Iannelli: Temple’s towering new Fortress of Solitude

The largest dormitory in Main Campus history opened last week. But is it designed to keep riff-raff in, rather than out?

jerry iannelli

jerry iannelli“Do you know why we built Morgan Hall, Jerry?” Ray Betzner, Assistant Vice President of University Communications, asked me during a phone conversation on Aug. 15.

“Not particularly,” I responded.

“It’s because we received an overwhelming response from local residents stating that they don’t want more students moving into their community.”

That should tell you all that you need to know about the monolithic new skyscraper dominating the skyline of Main Campus, as well as why the Temple Made campaign seems to be imploring students to act like “Good Neighbors” all of a sudden, rather than second-string mascots for our football team.

In case you don’t live near a window, the largest dormitory in the history of Main Campus opened this August in the form of Morgan Hall, named so after a generous $5 million donation from Mitchell and Hilarie Morgan, real estate developers based in King of Prussia. Mitchell Morgan holds degrees from both the Fox School of Business and the Beasley School of Law, and spends much of his time nowadays acting as the chairman of the Temple Board of Trustees’ facilities committee.

Conceived during former Owl-in-Chief Ann Weaver Hart’s administration, Morgan Hall boasts 33 floors of living space and 1,275 student beds. It is unquestionably the tallest building on Main Campus and is easily viewable from the Benjamin Franklin Bridge. In a section of Philadelphia where buildings rarely clear five stories, it dominates the North Philly skyline in the same way that the Burj Khalifa makes every other building in Dubai look like a hobbit hole.

Despite advertising in brochures that the building is “the opposite of an ivory tower,” Morgan Hall is much closer to a collegiate Fortress of Solitude than the university may care to admit. Morgan residents are encouraged to utilize the building’s 30,000 square-foot outdoor terrace, eat their meals within the confines of the adjoining cafeteria and use the newly-renovated Cecil B. Moore transportation hub to explore anywhere in the city that doesn’t immediately border Main Campus. Even the courtyard connecting the two buildings is raised a full story above street level. The complex is essentially a self-containing terrarium where students are only compelled to leave if their journey requires a train ride.

In essence, the university is forced to build “up” because the surrounding community no longer wants it building “out,” and for good reason. Raising a family sandwiched between row homes full of Temple students is often a nightmare. We stock our basements with drum sets and subwoofers and get offended if we aren’t allowed to blast music at 3 a.m. We get angry when residents alert the police that our best friends are wrestling shirtless on our living room coffee tables.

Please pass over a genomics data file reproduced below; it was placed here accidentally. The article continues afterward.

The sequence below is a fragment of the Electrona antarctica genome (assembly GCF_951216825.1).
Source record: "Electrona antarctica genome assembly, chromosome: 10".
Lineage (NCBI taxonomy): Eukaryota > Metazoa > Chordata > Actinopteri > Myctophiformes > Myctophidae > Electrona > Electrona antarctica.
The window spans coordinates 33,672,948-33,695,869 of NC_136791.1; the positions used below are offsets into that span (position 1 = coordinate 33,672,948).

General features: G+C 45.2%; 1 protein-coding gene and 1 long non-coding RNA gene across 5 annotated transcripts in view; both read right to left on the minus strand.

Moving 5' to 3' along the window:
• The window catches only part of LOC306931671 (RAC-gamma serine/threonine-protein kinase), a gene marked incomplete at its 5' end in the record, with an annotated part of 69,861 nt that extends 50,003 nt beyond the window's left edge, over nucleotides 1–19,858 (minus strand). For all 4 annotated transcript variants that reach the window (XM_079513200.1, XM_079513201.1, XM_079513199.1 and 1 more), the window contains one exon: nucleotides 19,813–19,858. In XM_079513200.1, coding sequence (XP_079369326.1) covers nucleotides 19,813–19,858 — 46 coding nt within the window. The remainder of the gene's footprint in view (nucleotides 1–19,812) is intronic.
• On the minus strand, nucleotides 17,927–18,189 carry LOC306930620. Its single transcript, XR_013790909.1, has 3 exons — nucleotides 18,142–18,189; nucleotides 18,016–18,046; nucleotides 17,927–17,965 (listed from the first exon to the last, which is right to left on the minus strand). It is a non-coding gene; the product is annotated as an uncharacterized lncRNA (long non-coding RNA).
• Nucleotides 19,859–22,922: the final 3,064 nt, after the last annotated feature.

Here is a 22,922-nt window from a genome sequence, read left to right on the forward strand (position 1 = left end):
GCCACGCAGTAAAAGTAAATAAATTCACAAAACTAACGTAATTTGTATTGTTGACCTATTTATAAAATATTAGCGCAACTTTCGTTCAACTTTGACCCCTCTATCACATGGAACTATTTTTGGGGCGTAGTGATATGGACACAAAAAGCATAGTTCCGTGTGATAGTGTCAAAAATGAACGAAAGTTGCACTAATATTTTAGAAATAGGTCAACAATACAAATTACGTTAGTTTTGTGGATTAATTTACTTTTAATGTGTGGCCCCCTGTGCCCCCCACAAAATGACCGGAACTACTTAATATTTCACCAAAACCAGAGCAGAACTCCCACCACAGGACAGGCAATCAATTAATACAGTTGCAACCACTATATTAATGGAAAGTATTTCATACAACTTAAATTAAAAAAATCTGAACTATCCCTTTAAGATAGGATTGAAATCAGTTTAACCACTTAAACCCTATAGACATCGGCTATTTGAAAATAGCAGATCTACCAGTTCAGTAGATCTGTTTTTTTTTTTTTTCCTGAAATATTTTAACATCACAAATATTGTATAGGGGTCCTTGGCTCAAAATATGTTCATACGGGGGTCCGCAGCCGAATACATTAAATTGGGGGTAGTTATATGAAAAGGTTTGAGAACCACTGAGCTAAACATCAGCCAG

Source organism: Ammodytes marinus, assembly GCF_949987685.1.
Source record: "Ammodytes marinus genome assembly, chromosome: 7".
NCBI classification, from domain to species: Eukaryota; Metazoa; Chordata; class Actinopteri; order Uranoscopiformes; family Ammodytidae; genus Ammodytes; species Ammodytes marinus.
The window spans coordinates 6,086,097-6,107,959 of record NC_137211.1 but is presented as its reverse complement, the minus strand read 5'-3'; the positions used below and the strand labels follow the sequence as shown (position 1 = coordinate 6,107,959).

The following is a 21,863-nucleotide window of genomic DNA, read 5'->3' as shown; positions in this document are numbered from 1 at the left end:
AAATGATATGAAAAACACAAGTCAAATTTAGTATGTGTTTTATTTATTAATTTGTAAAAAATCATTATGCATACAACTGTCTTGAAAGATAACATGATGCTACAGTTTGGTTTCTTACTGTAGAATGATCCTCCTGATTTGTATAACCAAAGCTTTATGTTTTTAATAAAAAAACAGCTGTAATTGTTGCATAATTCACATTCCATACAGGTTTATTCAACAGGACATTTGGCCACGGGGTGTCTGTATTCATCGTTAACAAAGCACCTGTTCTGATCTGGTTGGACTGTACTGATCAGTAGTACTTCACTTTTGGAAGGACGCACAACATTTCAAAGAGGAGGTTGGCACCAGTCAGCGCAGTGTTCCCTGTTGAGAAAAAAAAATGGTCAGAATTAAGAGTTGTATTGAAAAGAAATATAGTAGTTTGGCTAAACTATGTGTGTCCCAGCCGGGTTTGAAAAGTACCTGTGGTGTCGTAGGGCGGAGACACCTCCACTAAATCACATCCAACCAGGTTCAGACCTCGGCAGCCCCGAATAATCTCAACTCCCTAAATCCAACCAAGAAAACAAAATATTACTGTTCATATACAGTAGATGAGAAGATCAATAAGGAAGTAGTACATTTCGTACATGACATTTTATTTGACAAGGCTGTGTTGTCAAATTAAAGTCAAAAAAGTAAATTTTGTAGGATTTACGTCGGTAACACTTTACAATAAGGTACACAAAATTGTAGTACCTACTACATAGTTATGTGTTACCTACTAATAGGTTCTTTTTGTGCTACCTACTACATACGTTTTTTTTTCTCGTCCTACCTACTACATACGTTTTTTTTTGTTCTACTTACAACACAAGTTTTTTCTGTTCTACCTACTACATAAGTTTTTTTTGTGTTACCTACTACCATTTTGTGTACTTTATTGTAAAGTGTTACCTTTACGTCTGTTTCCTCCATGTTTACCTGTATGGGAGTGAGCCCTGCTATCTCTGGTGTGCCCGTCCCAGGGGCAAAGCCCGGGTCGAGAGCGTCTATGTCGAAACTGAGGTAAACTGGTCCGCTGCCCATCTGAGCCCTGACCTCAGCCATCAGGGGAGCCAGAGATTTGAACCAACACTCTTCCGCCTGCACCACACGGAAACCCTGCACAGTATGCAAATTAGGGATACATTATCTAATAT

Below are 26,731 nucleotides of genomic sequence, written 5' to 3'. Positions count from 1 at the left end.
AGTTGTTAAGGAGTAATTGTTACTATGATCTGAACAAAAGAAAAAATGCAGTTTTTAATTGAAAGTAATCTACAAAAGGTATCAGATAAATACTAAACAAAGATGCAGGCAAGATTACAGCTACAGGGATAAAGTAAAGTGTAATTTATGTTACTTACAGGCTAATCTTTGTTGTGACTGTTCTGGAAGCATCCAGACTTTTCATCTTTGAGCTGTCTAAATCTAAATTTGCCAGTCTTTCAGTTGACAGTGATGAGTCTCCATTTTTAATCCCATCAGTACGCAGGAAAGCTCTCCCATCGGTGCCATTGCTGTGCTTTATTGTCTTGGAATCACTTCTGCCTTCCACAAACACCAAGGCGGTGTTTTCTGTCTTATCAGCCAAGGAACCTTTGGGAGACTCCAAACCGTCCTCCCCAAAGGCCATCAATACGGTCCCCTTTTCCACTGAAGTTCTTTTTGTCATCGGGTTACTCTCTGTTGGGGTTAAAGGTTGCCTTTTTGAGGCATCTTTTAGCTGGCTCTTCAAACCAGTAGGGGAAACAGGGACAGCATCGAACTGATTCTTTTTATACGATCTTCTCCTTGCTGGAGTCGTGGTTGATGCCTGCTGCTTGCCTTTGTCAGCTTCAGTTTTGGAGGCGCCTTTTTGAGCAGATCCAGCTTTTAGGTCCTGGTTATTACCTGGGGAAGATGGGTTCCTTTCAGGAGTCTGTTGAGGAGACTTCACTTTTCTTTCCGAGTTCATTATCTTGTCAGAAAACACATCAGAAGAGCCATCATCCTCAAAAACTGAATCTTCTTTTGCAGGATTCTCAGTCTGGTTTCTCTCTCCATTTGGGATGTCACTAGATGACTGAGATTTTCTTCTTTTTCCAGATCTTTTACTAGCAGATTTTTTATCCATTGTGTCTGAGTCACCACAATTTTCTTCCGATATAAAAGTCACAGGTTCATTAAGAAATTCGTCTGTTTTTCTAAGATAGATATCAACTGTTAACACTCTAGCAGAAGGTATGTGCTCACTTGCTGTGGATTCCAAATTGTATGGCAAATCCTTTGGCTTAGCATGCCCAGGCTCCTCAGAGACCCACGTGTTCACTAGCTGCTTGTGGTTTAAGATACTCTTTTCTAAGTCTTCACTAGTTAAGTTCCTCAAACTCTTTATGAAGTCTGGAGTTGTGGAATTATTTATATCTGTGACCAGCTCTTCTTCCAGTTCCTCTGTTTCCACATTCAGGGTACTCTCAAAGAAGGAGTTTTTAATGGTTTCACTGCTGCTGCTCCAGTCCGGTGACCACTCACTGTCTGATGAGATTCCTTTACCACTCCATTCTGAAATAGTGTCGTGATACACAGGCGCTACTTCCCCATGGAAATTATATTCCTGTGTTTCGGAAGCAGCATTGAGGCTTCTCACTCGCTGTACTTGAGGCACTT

At the same time that construction workers are polishing the stainless steel countertops in Morgan Hall’s basement cafeteria, school employees are stringing banners across buildings around Main Campus advertising the university’s “Good Neighbor Initiative,” demanding that students “Respect The Block” and stop using local residents’ lawns as tiny landfills for rear-projection televisions and beef jerky wrappers. The policy, issued in 2011 by the Division of Student Affairs, has been deemed so important that it’s being integrated into the university’s Temple Made campaign for the 2013-2014 academic year.

The policy’s main statement of purpose is that “Students and student organizations are expected to maintain a safe, clean and respectable environment for the health and wellbeing of themselves and their organization members, guests and neighbors.” It goes on to delineate that students should responsibly dispose of waste, refrain from damaging the property of neighbors and act as conscientious party hosts.

Anyone that’s taken a stroll down Park Avenue on a Friday night knows that students aren’t upholding their end of the bargain. No one understands this more than the local residents forced to sweep broken glass off of their sidewalks every Sunday after the events of the weekend cease, and the university receives phone calls on a near-daily basis discussing student-neighbor relations, said Betzner.

Complaints about the actions of students are warranted, and unless we all begin acting like the areas surrounding the Temple community are residential neighborhoods – and not hotel bars at off-strip Las Vegas casinos- the confines of Main Campus may quickly begin to look more like Hong Kong than Philadelphia.

If it represents anything, the constant sight of Morgan Hall towering over Main Campus serves as a daily reminder that those living the “collegiate lifestyle” mesh well with absolutely no one except themselves.

Jerry Iannelli can be reached at jerryi@temple.edu or on Twitter @jerryiannelli.

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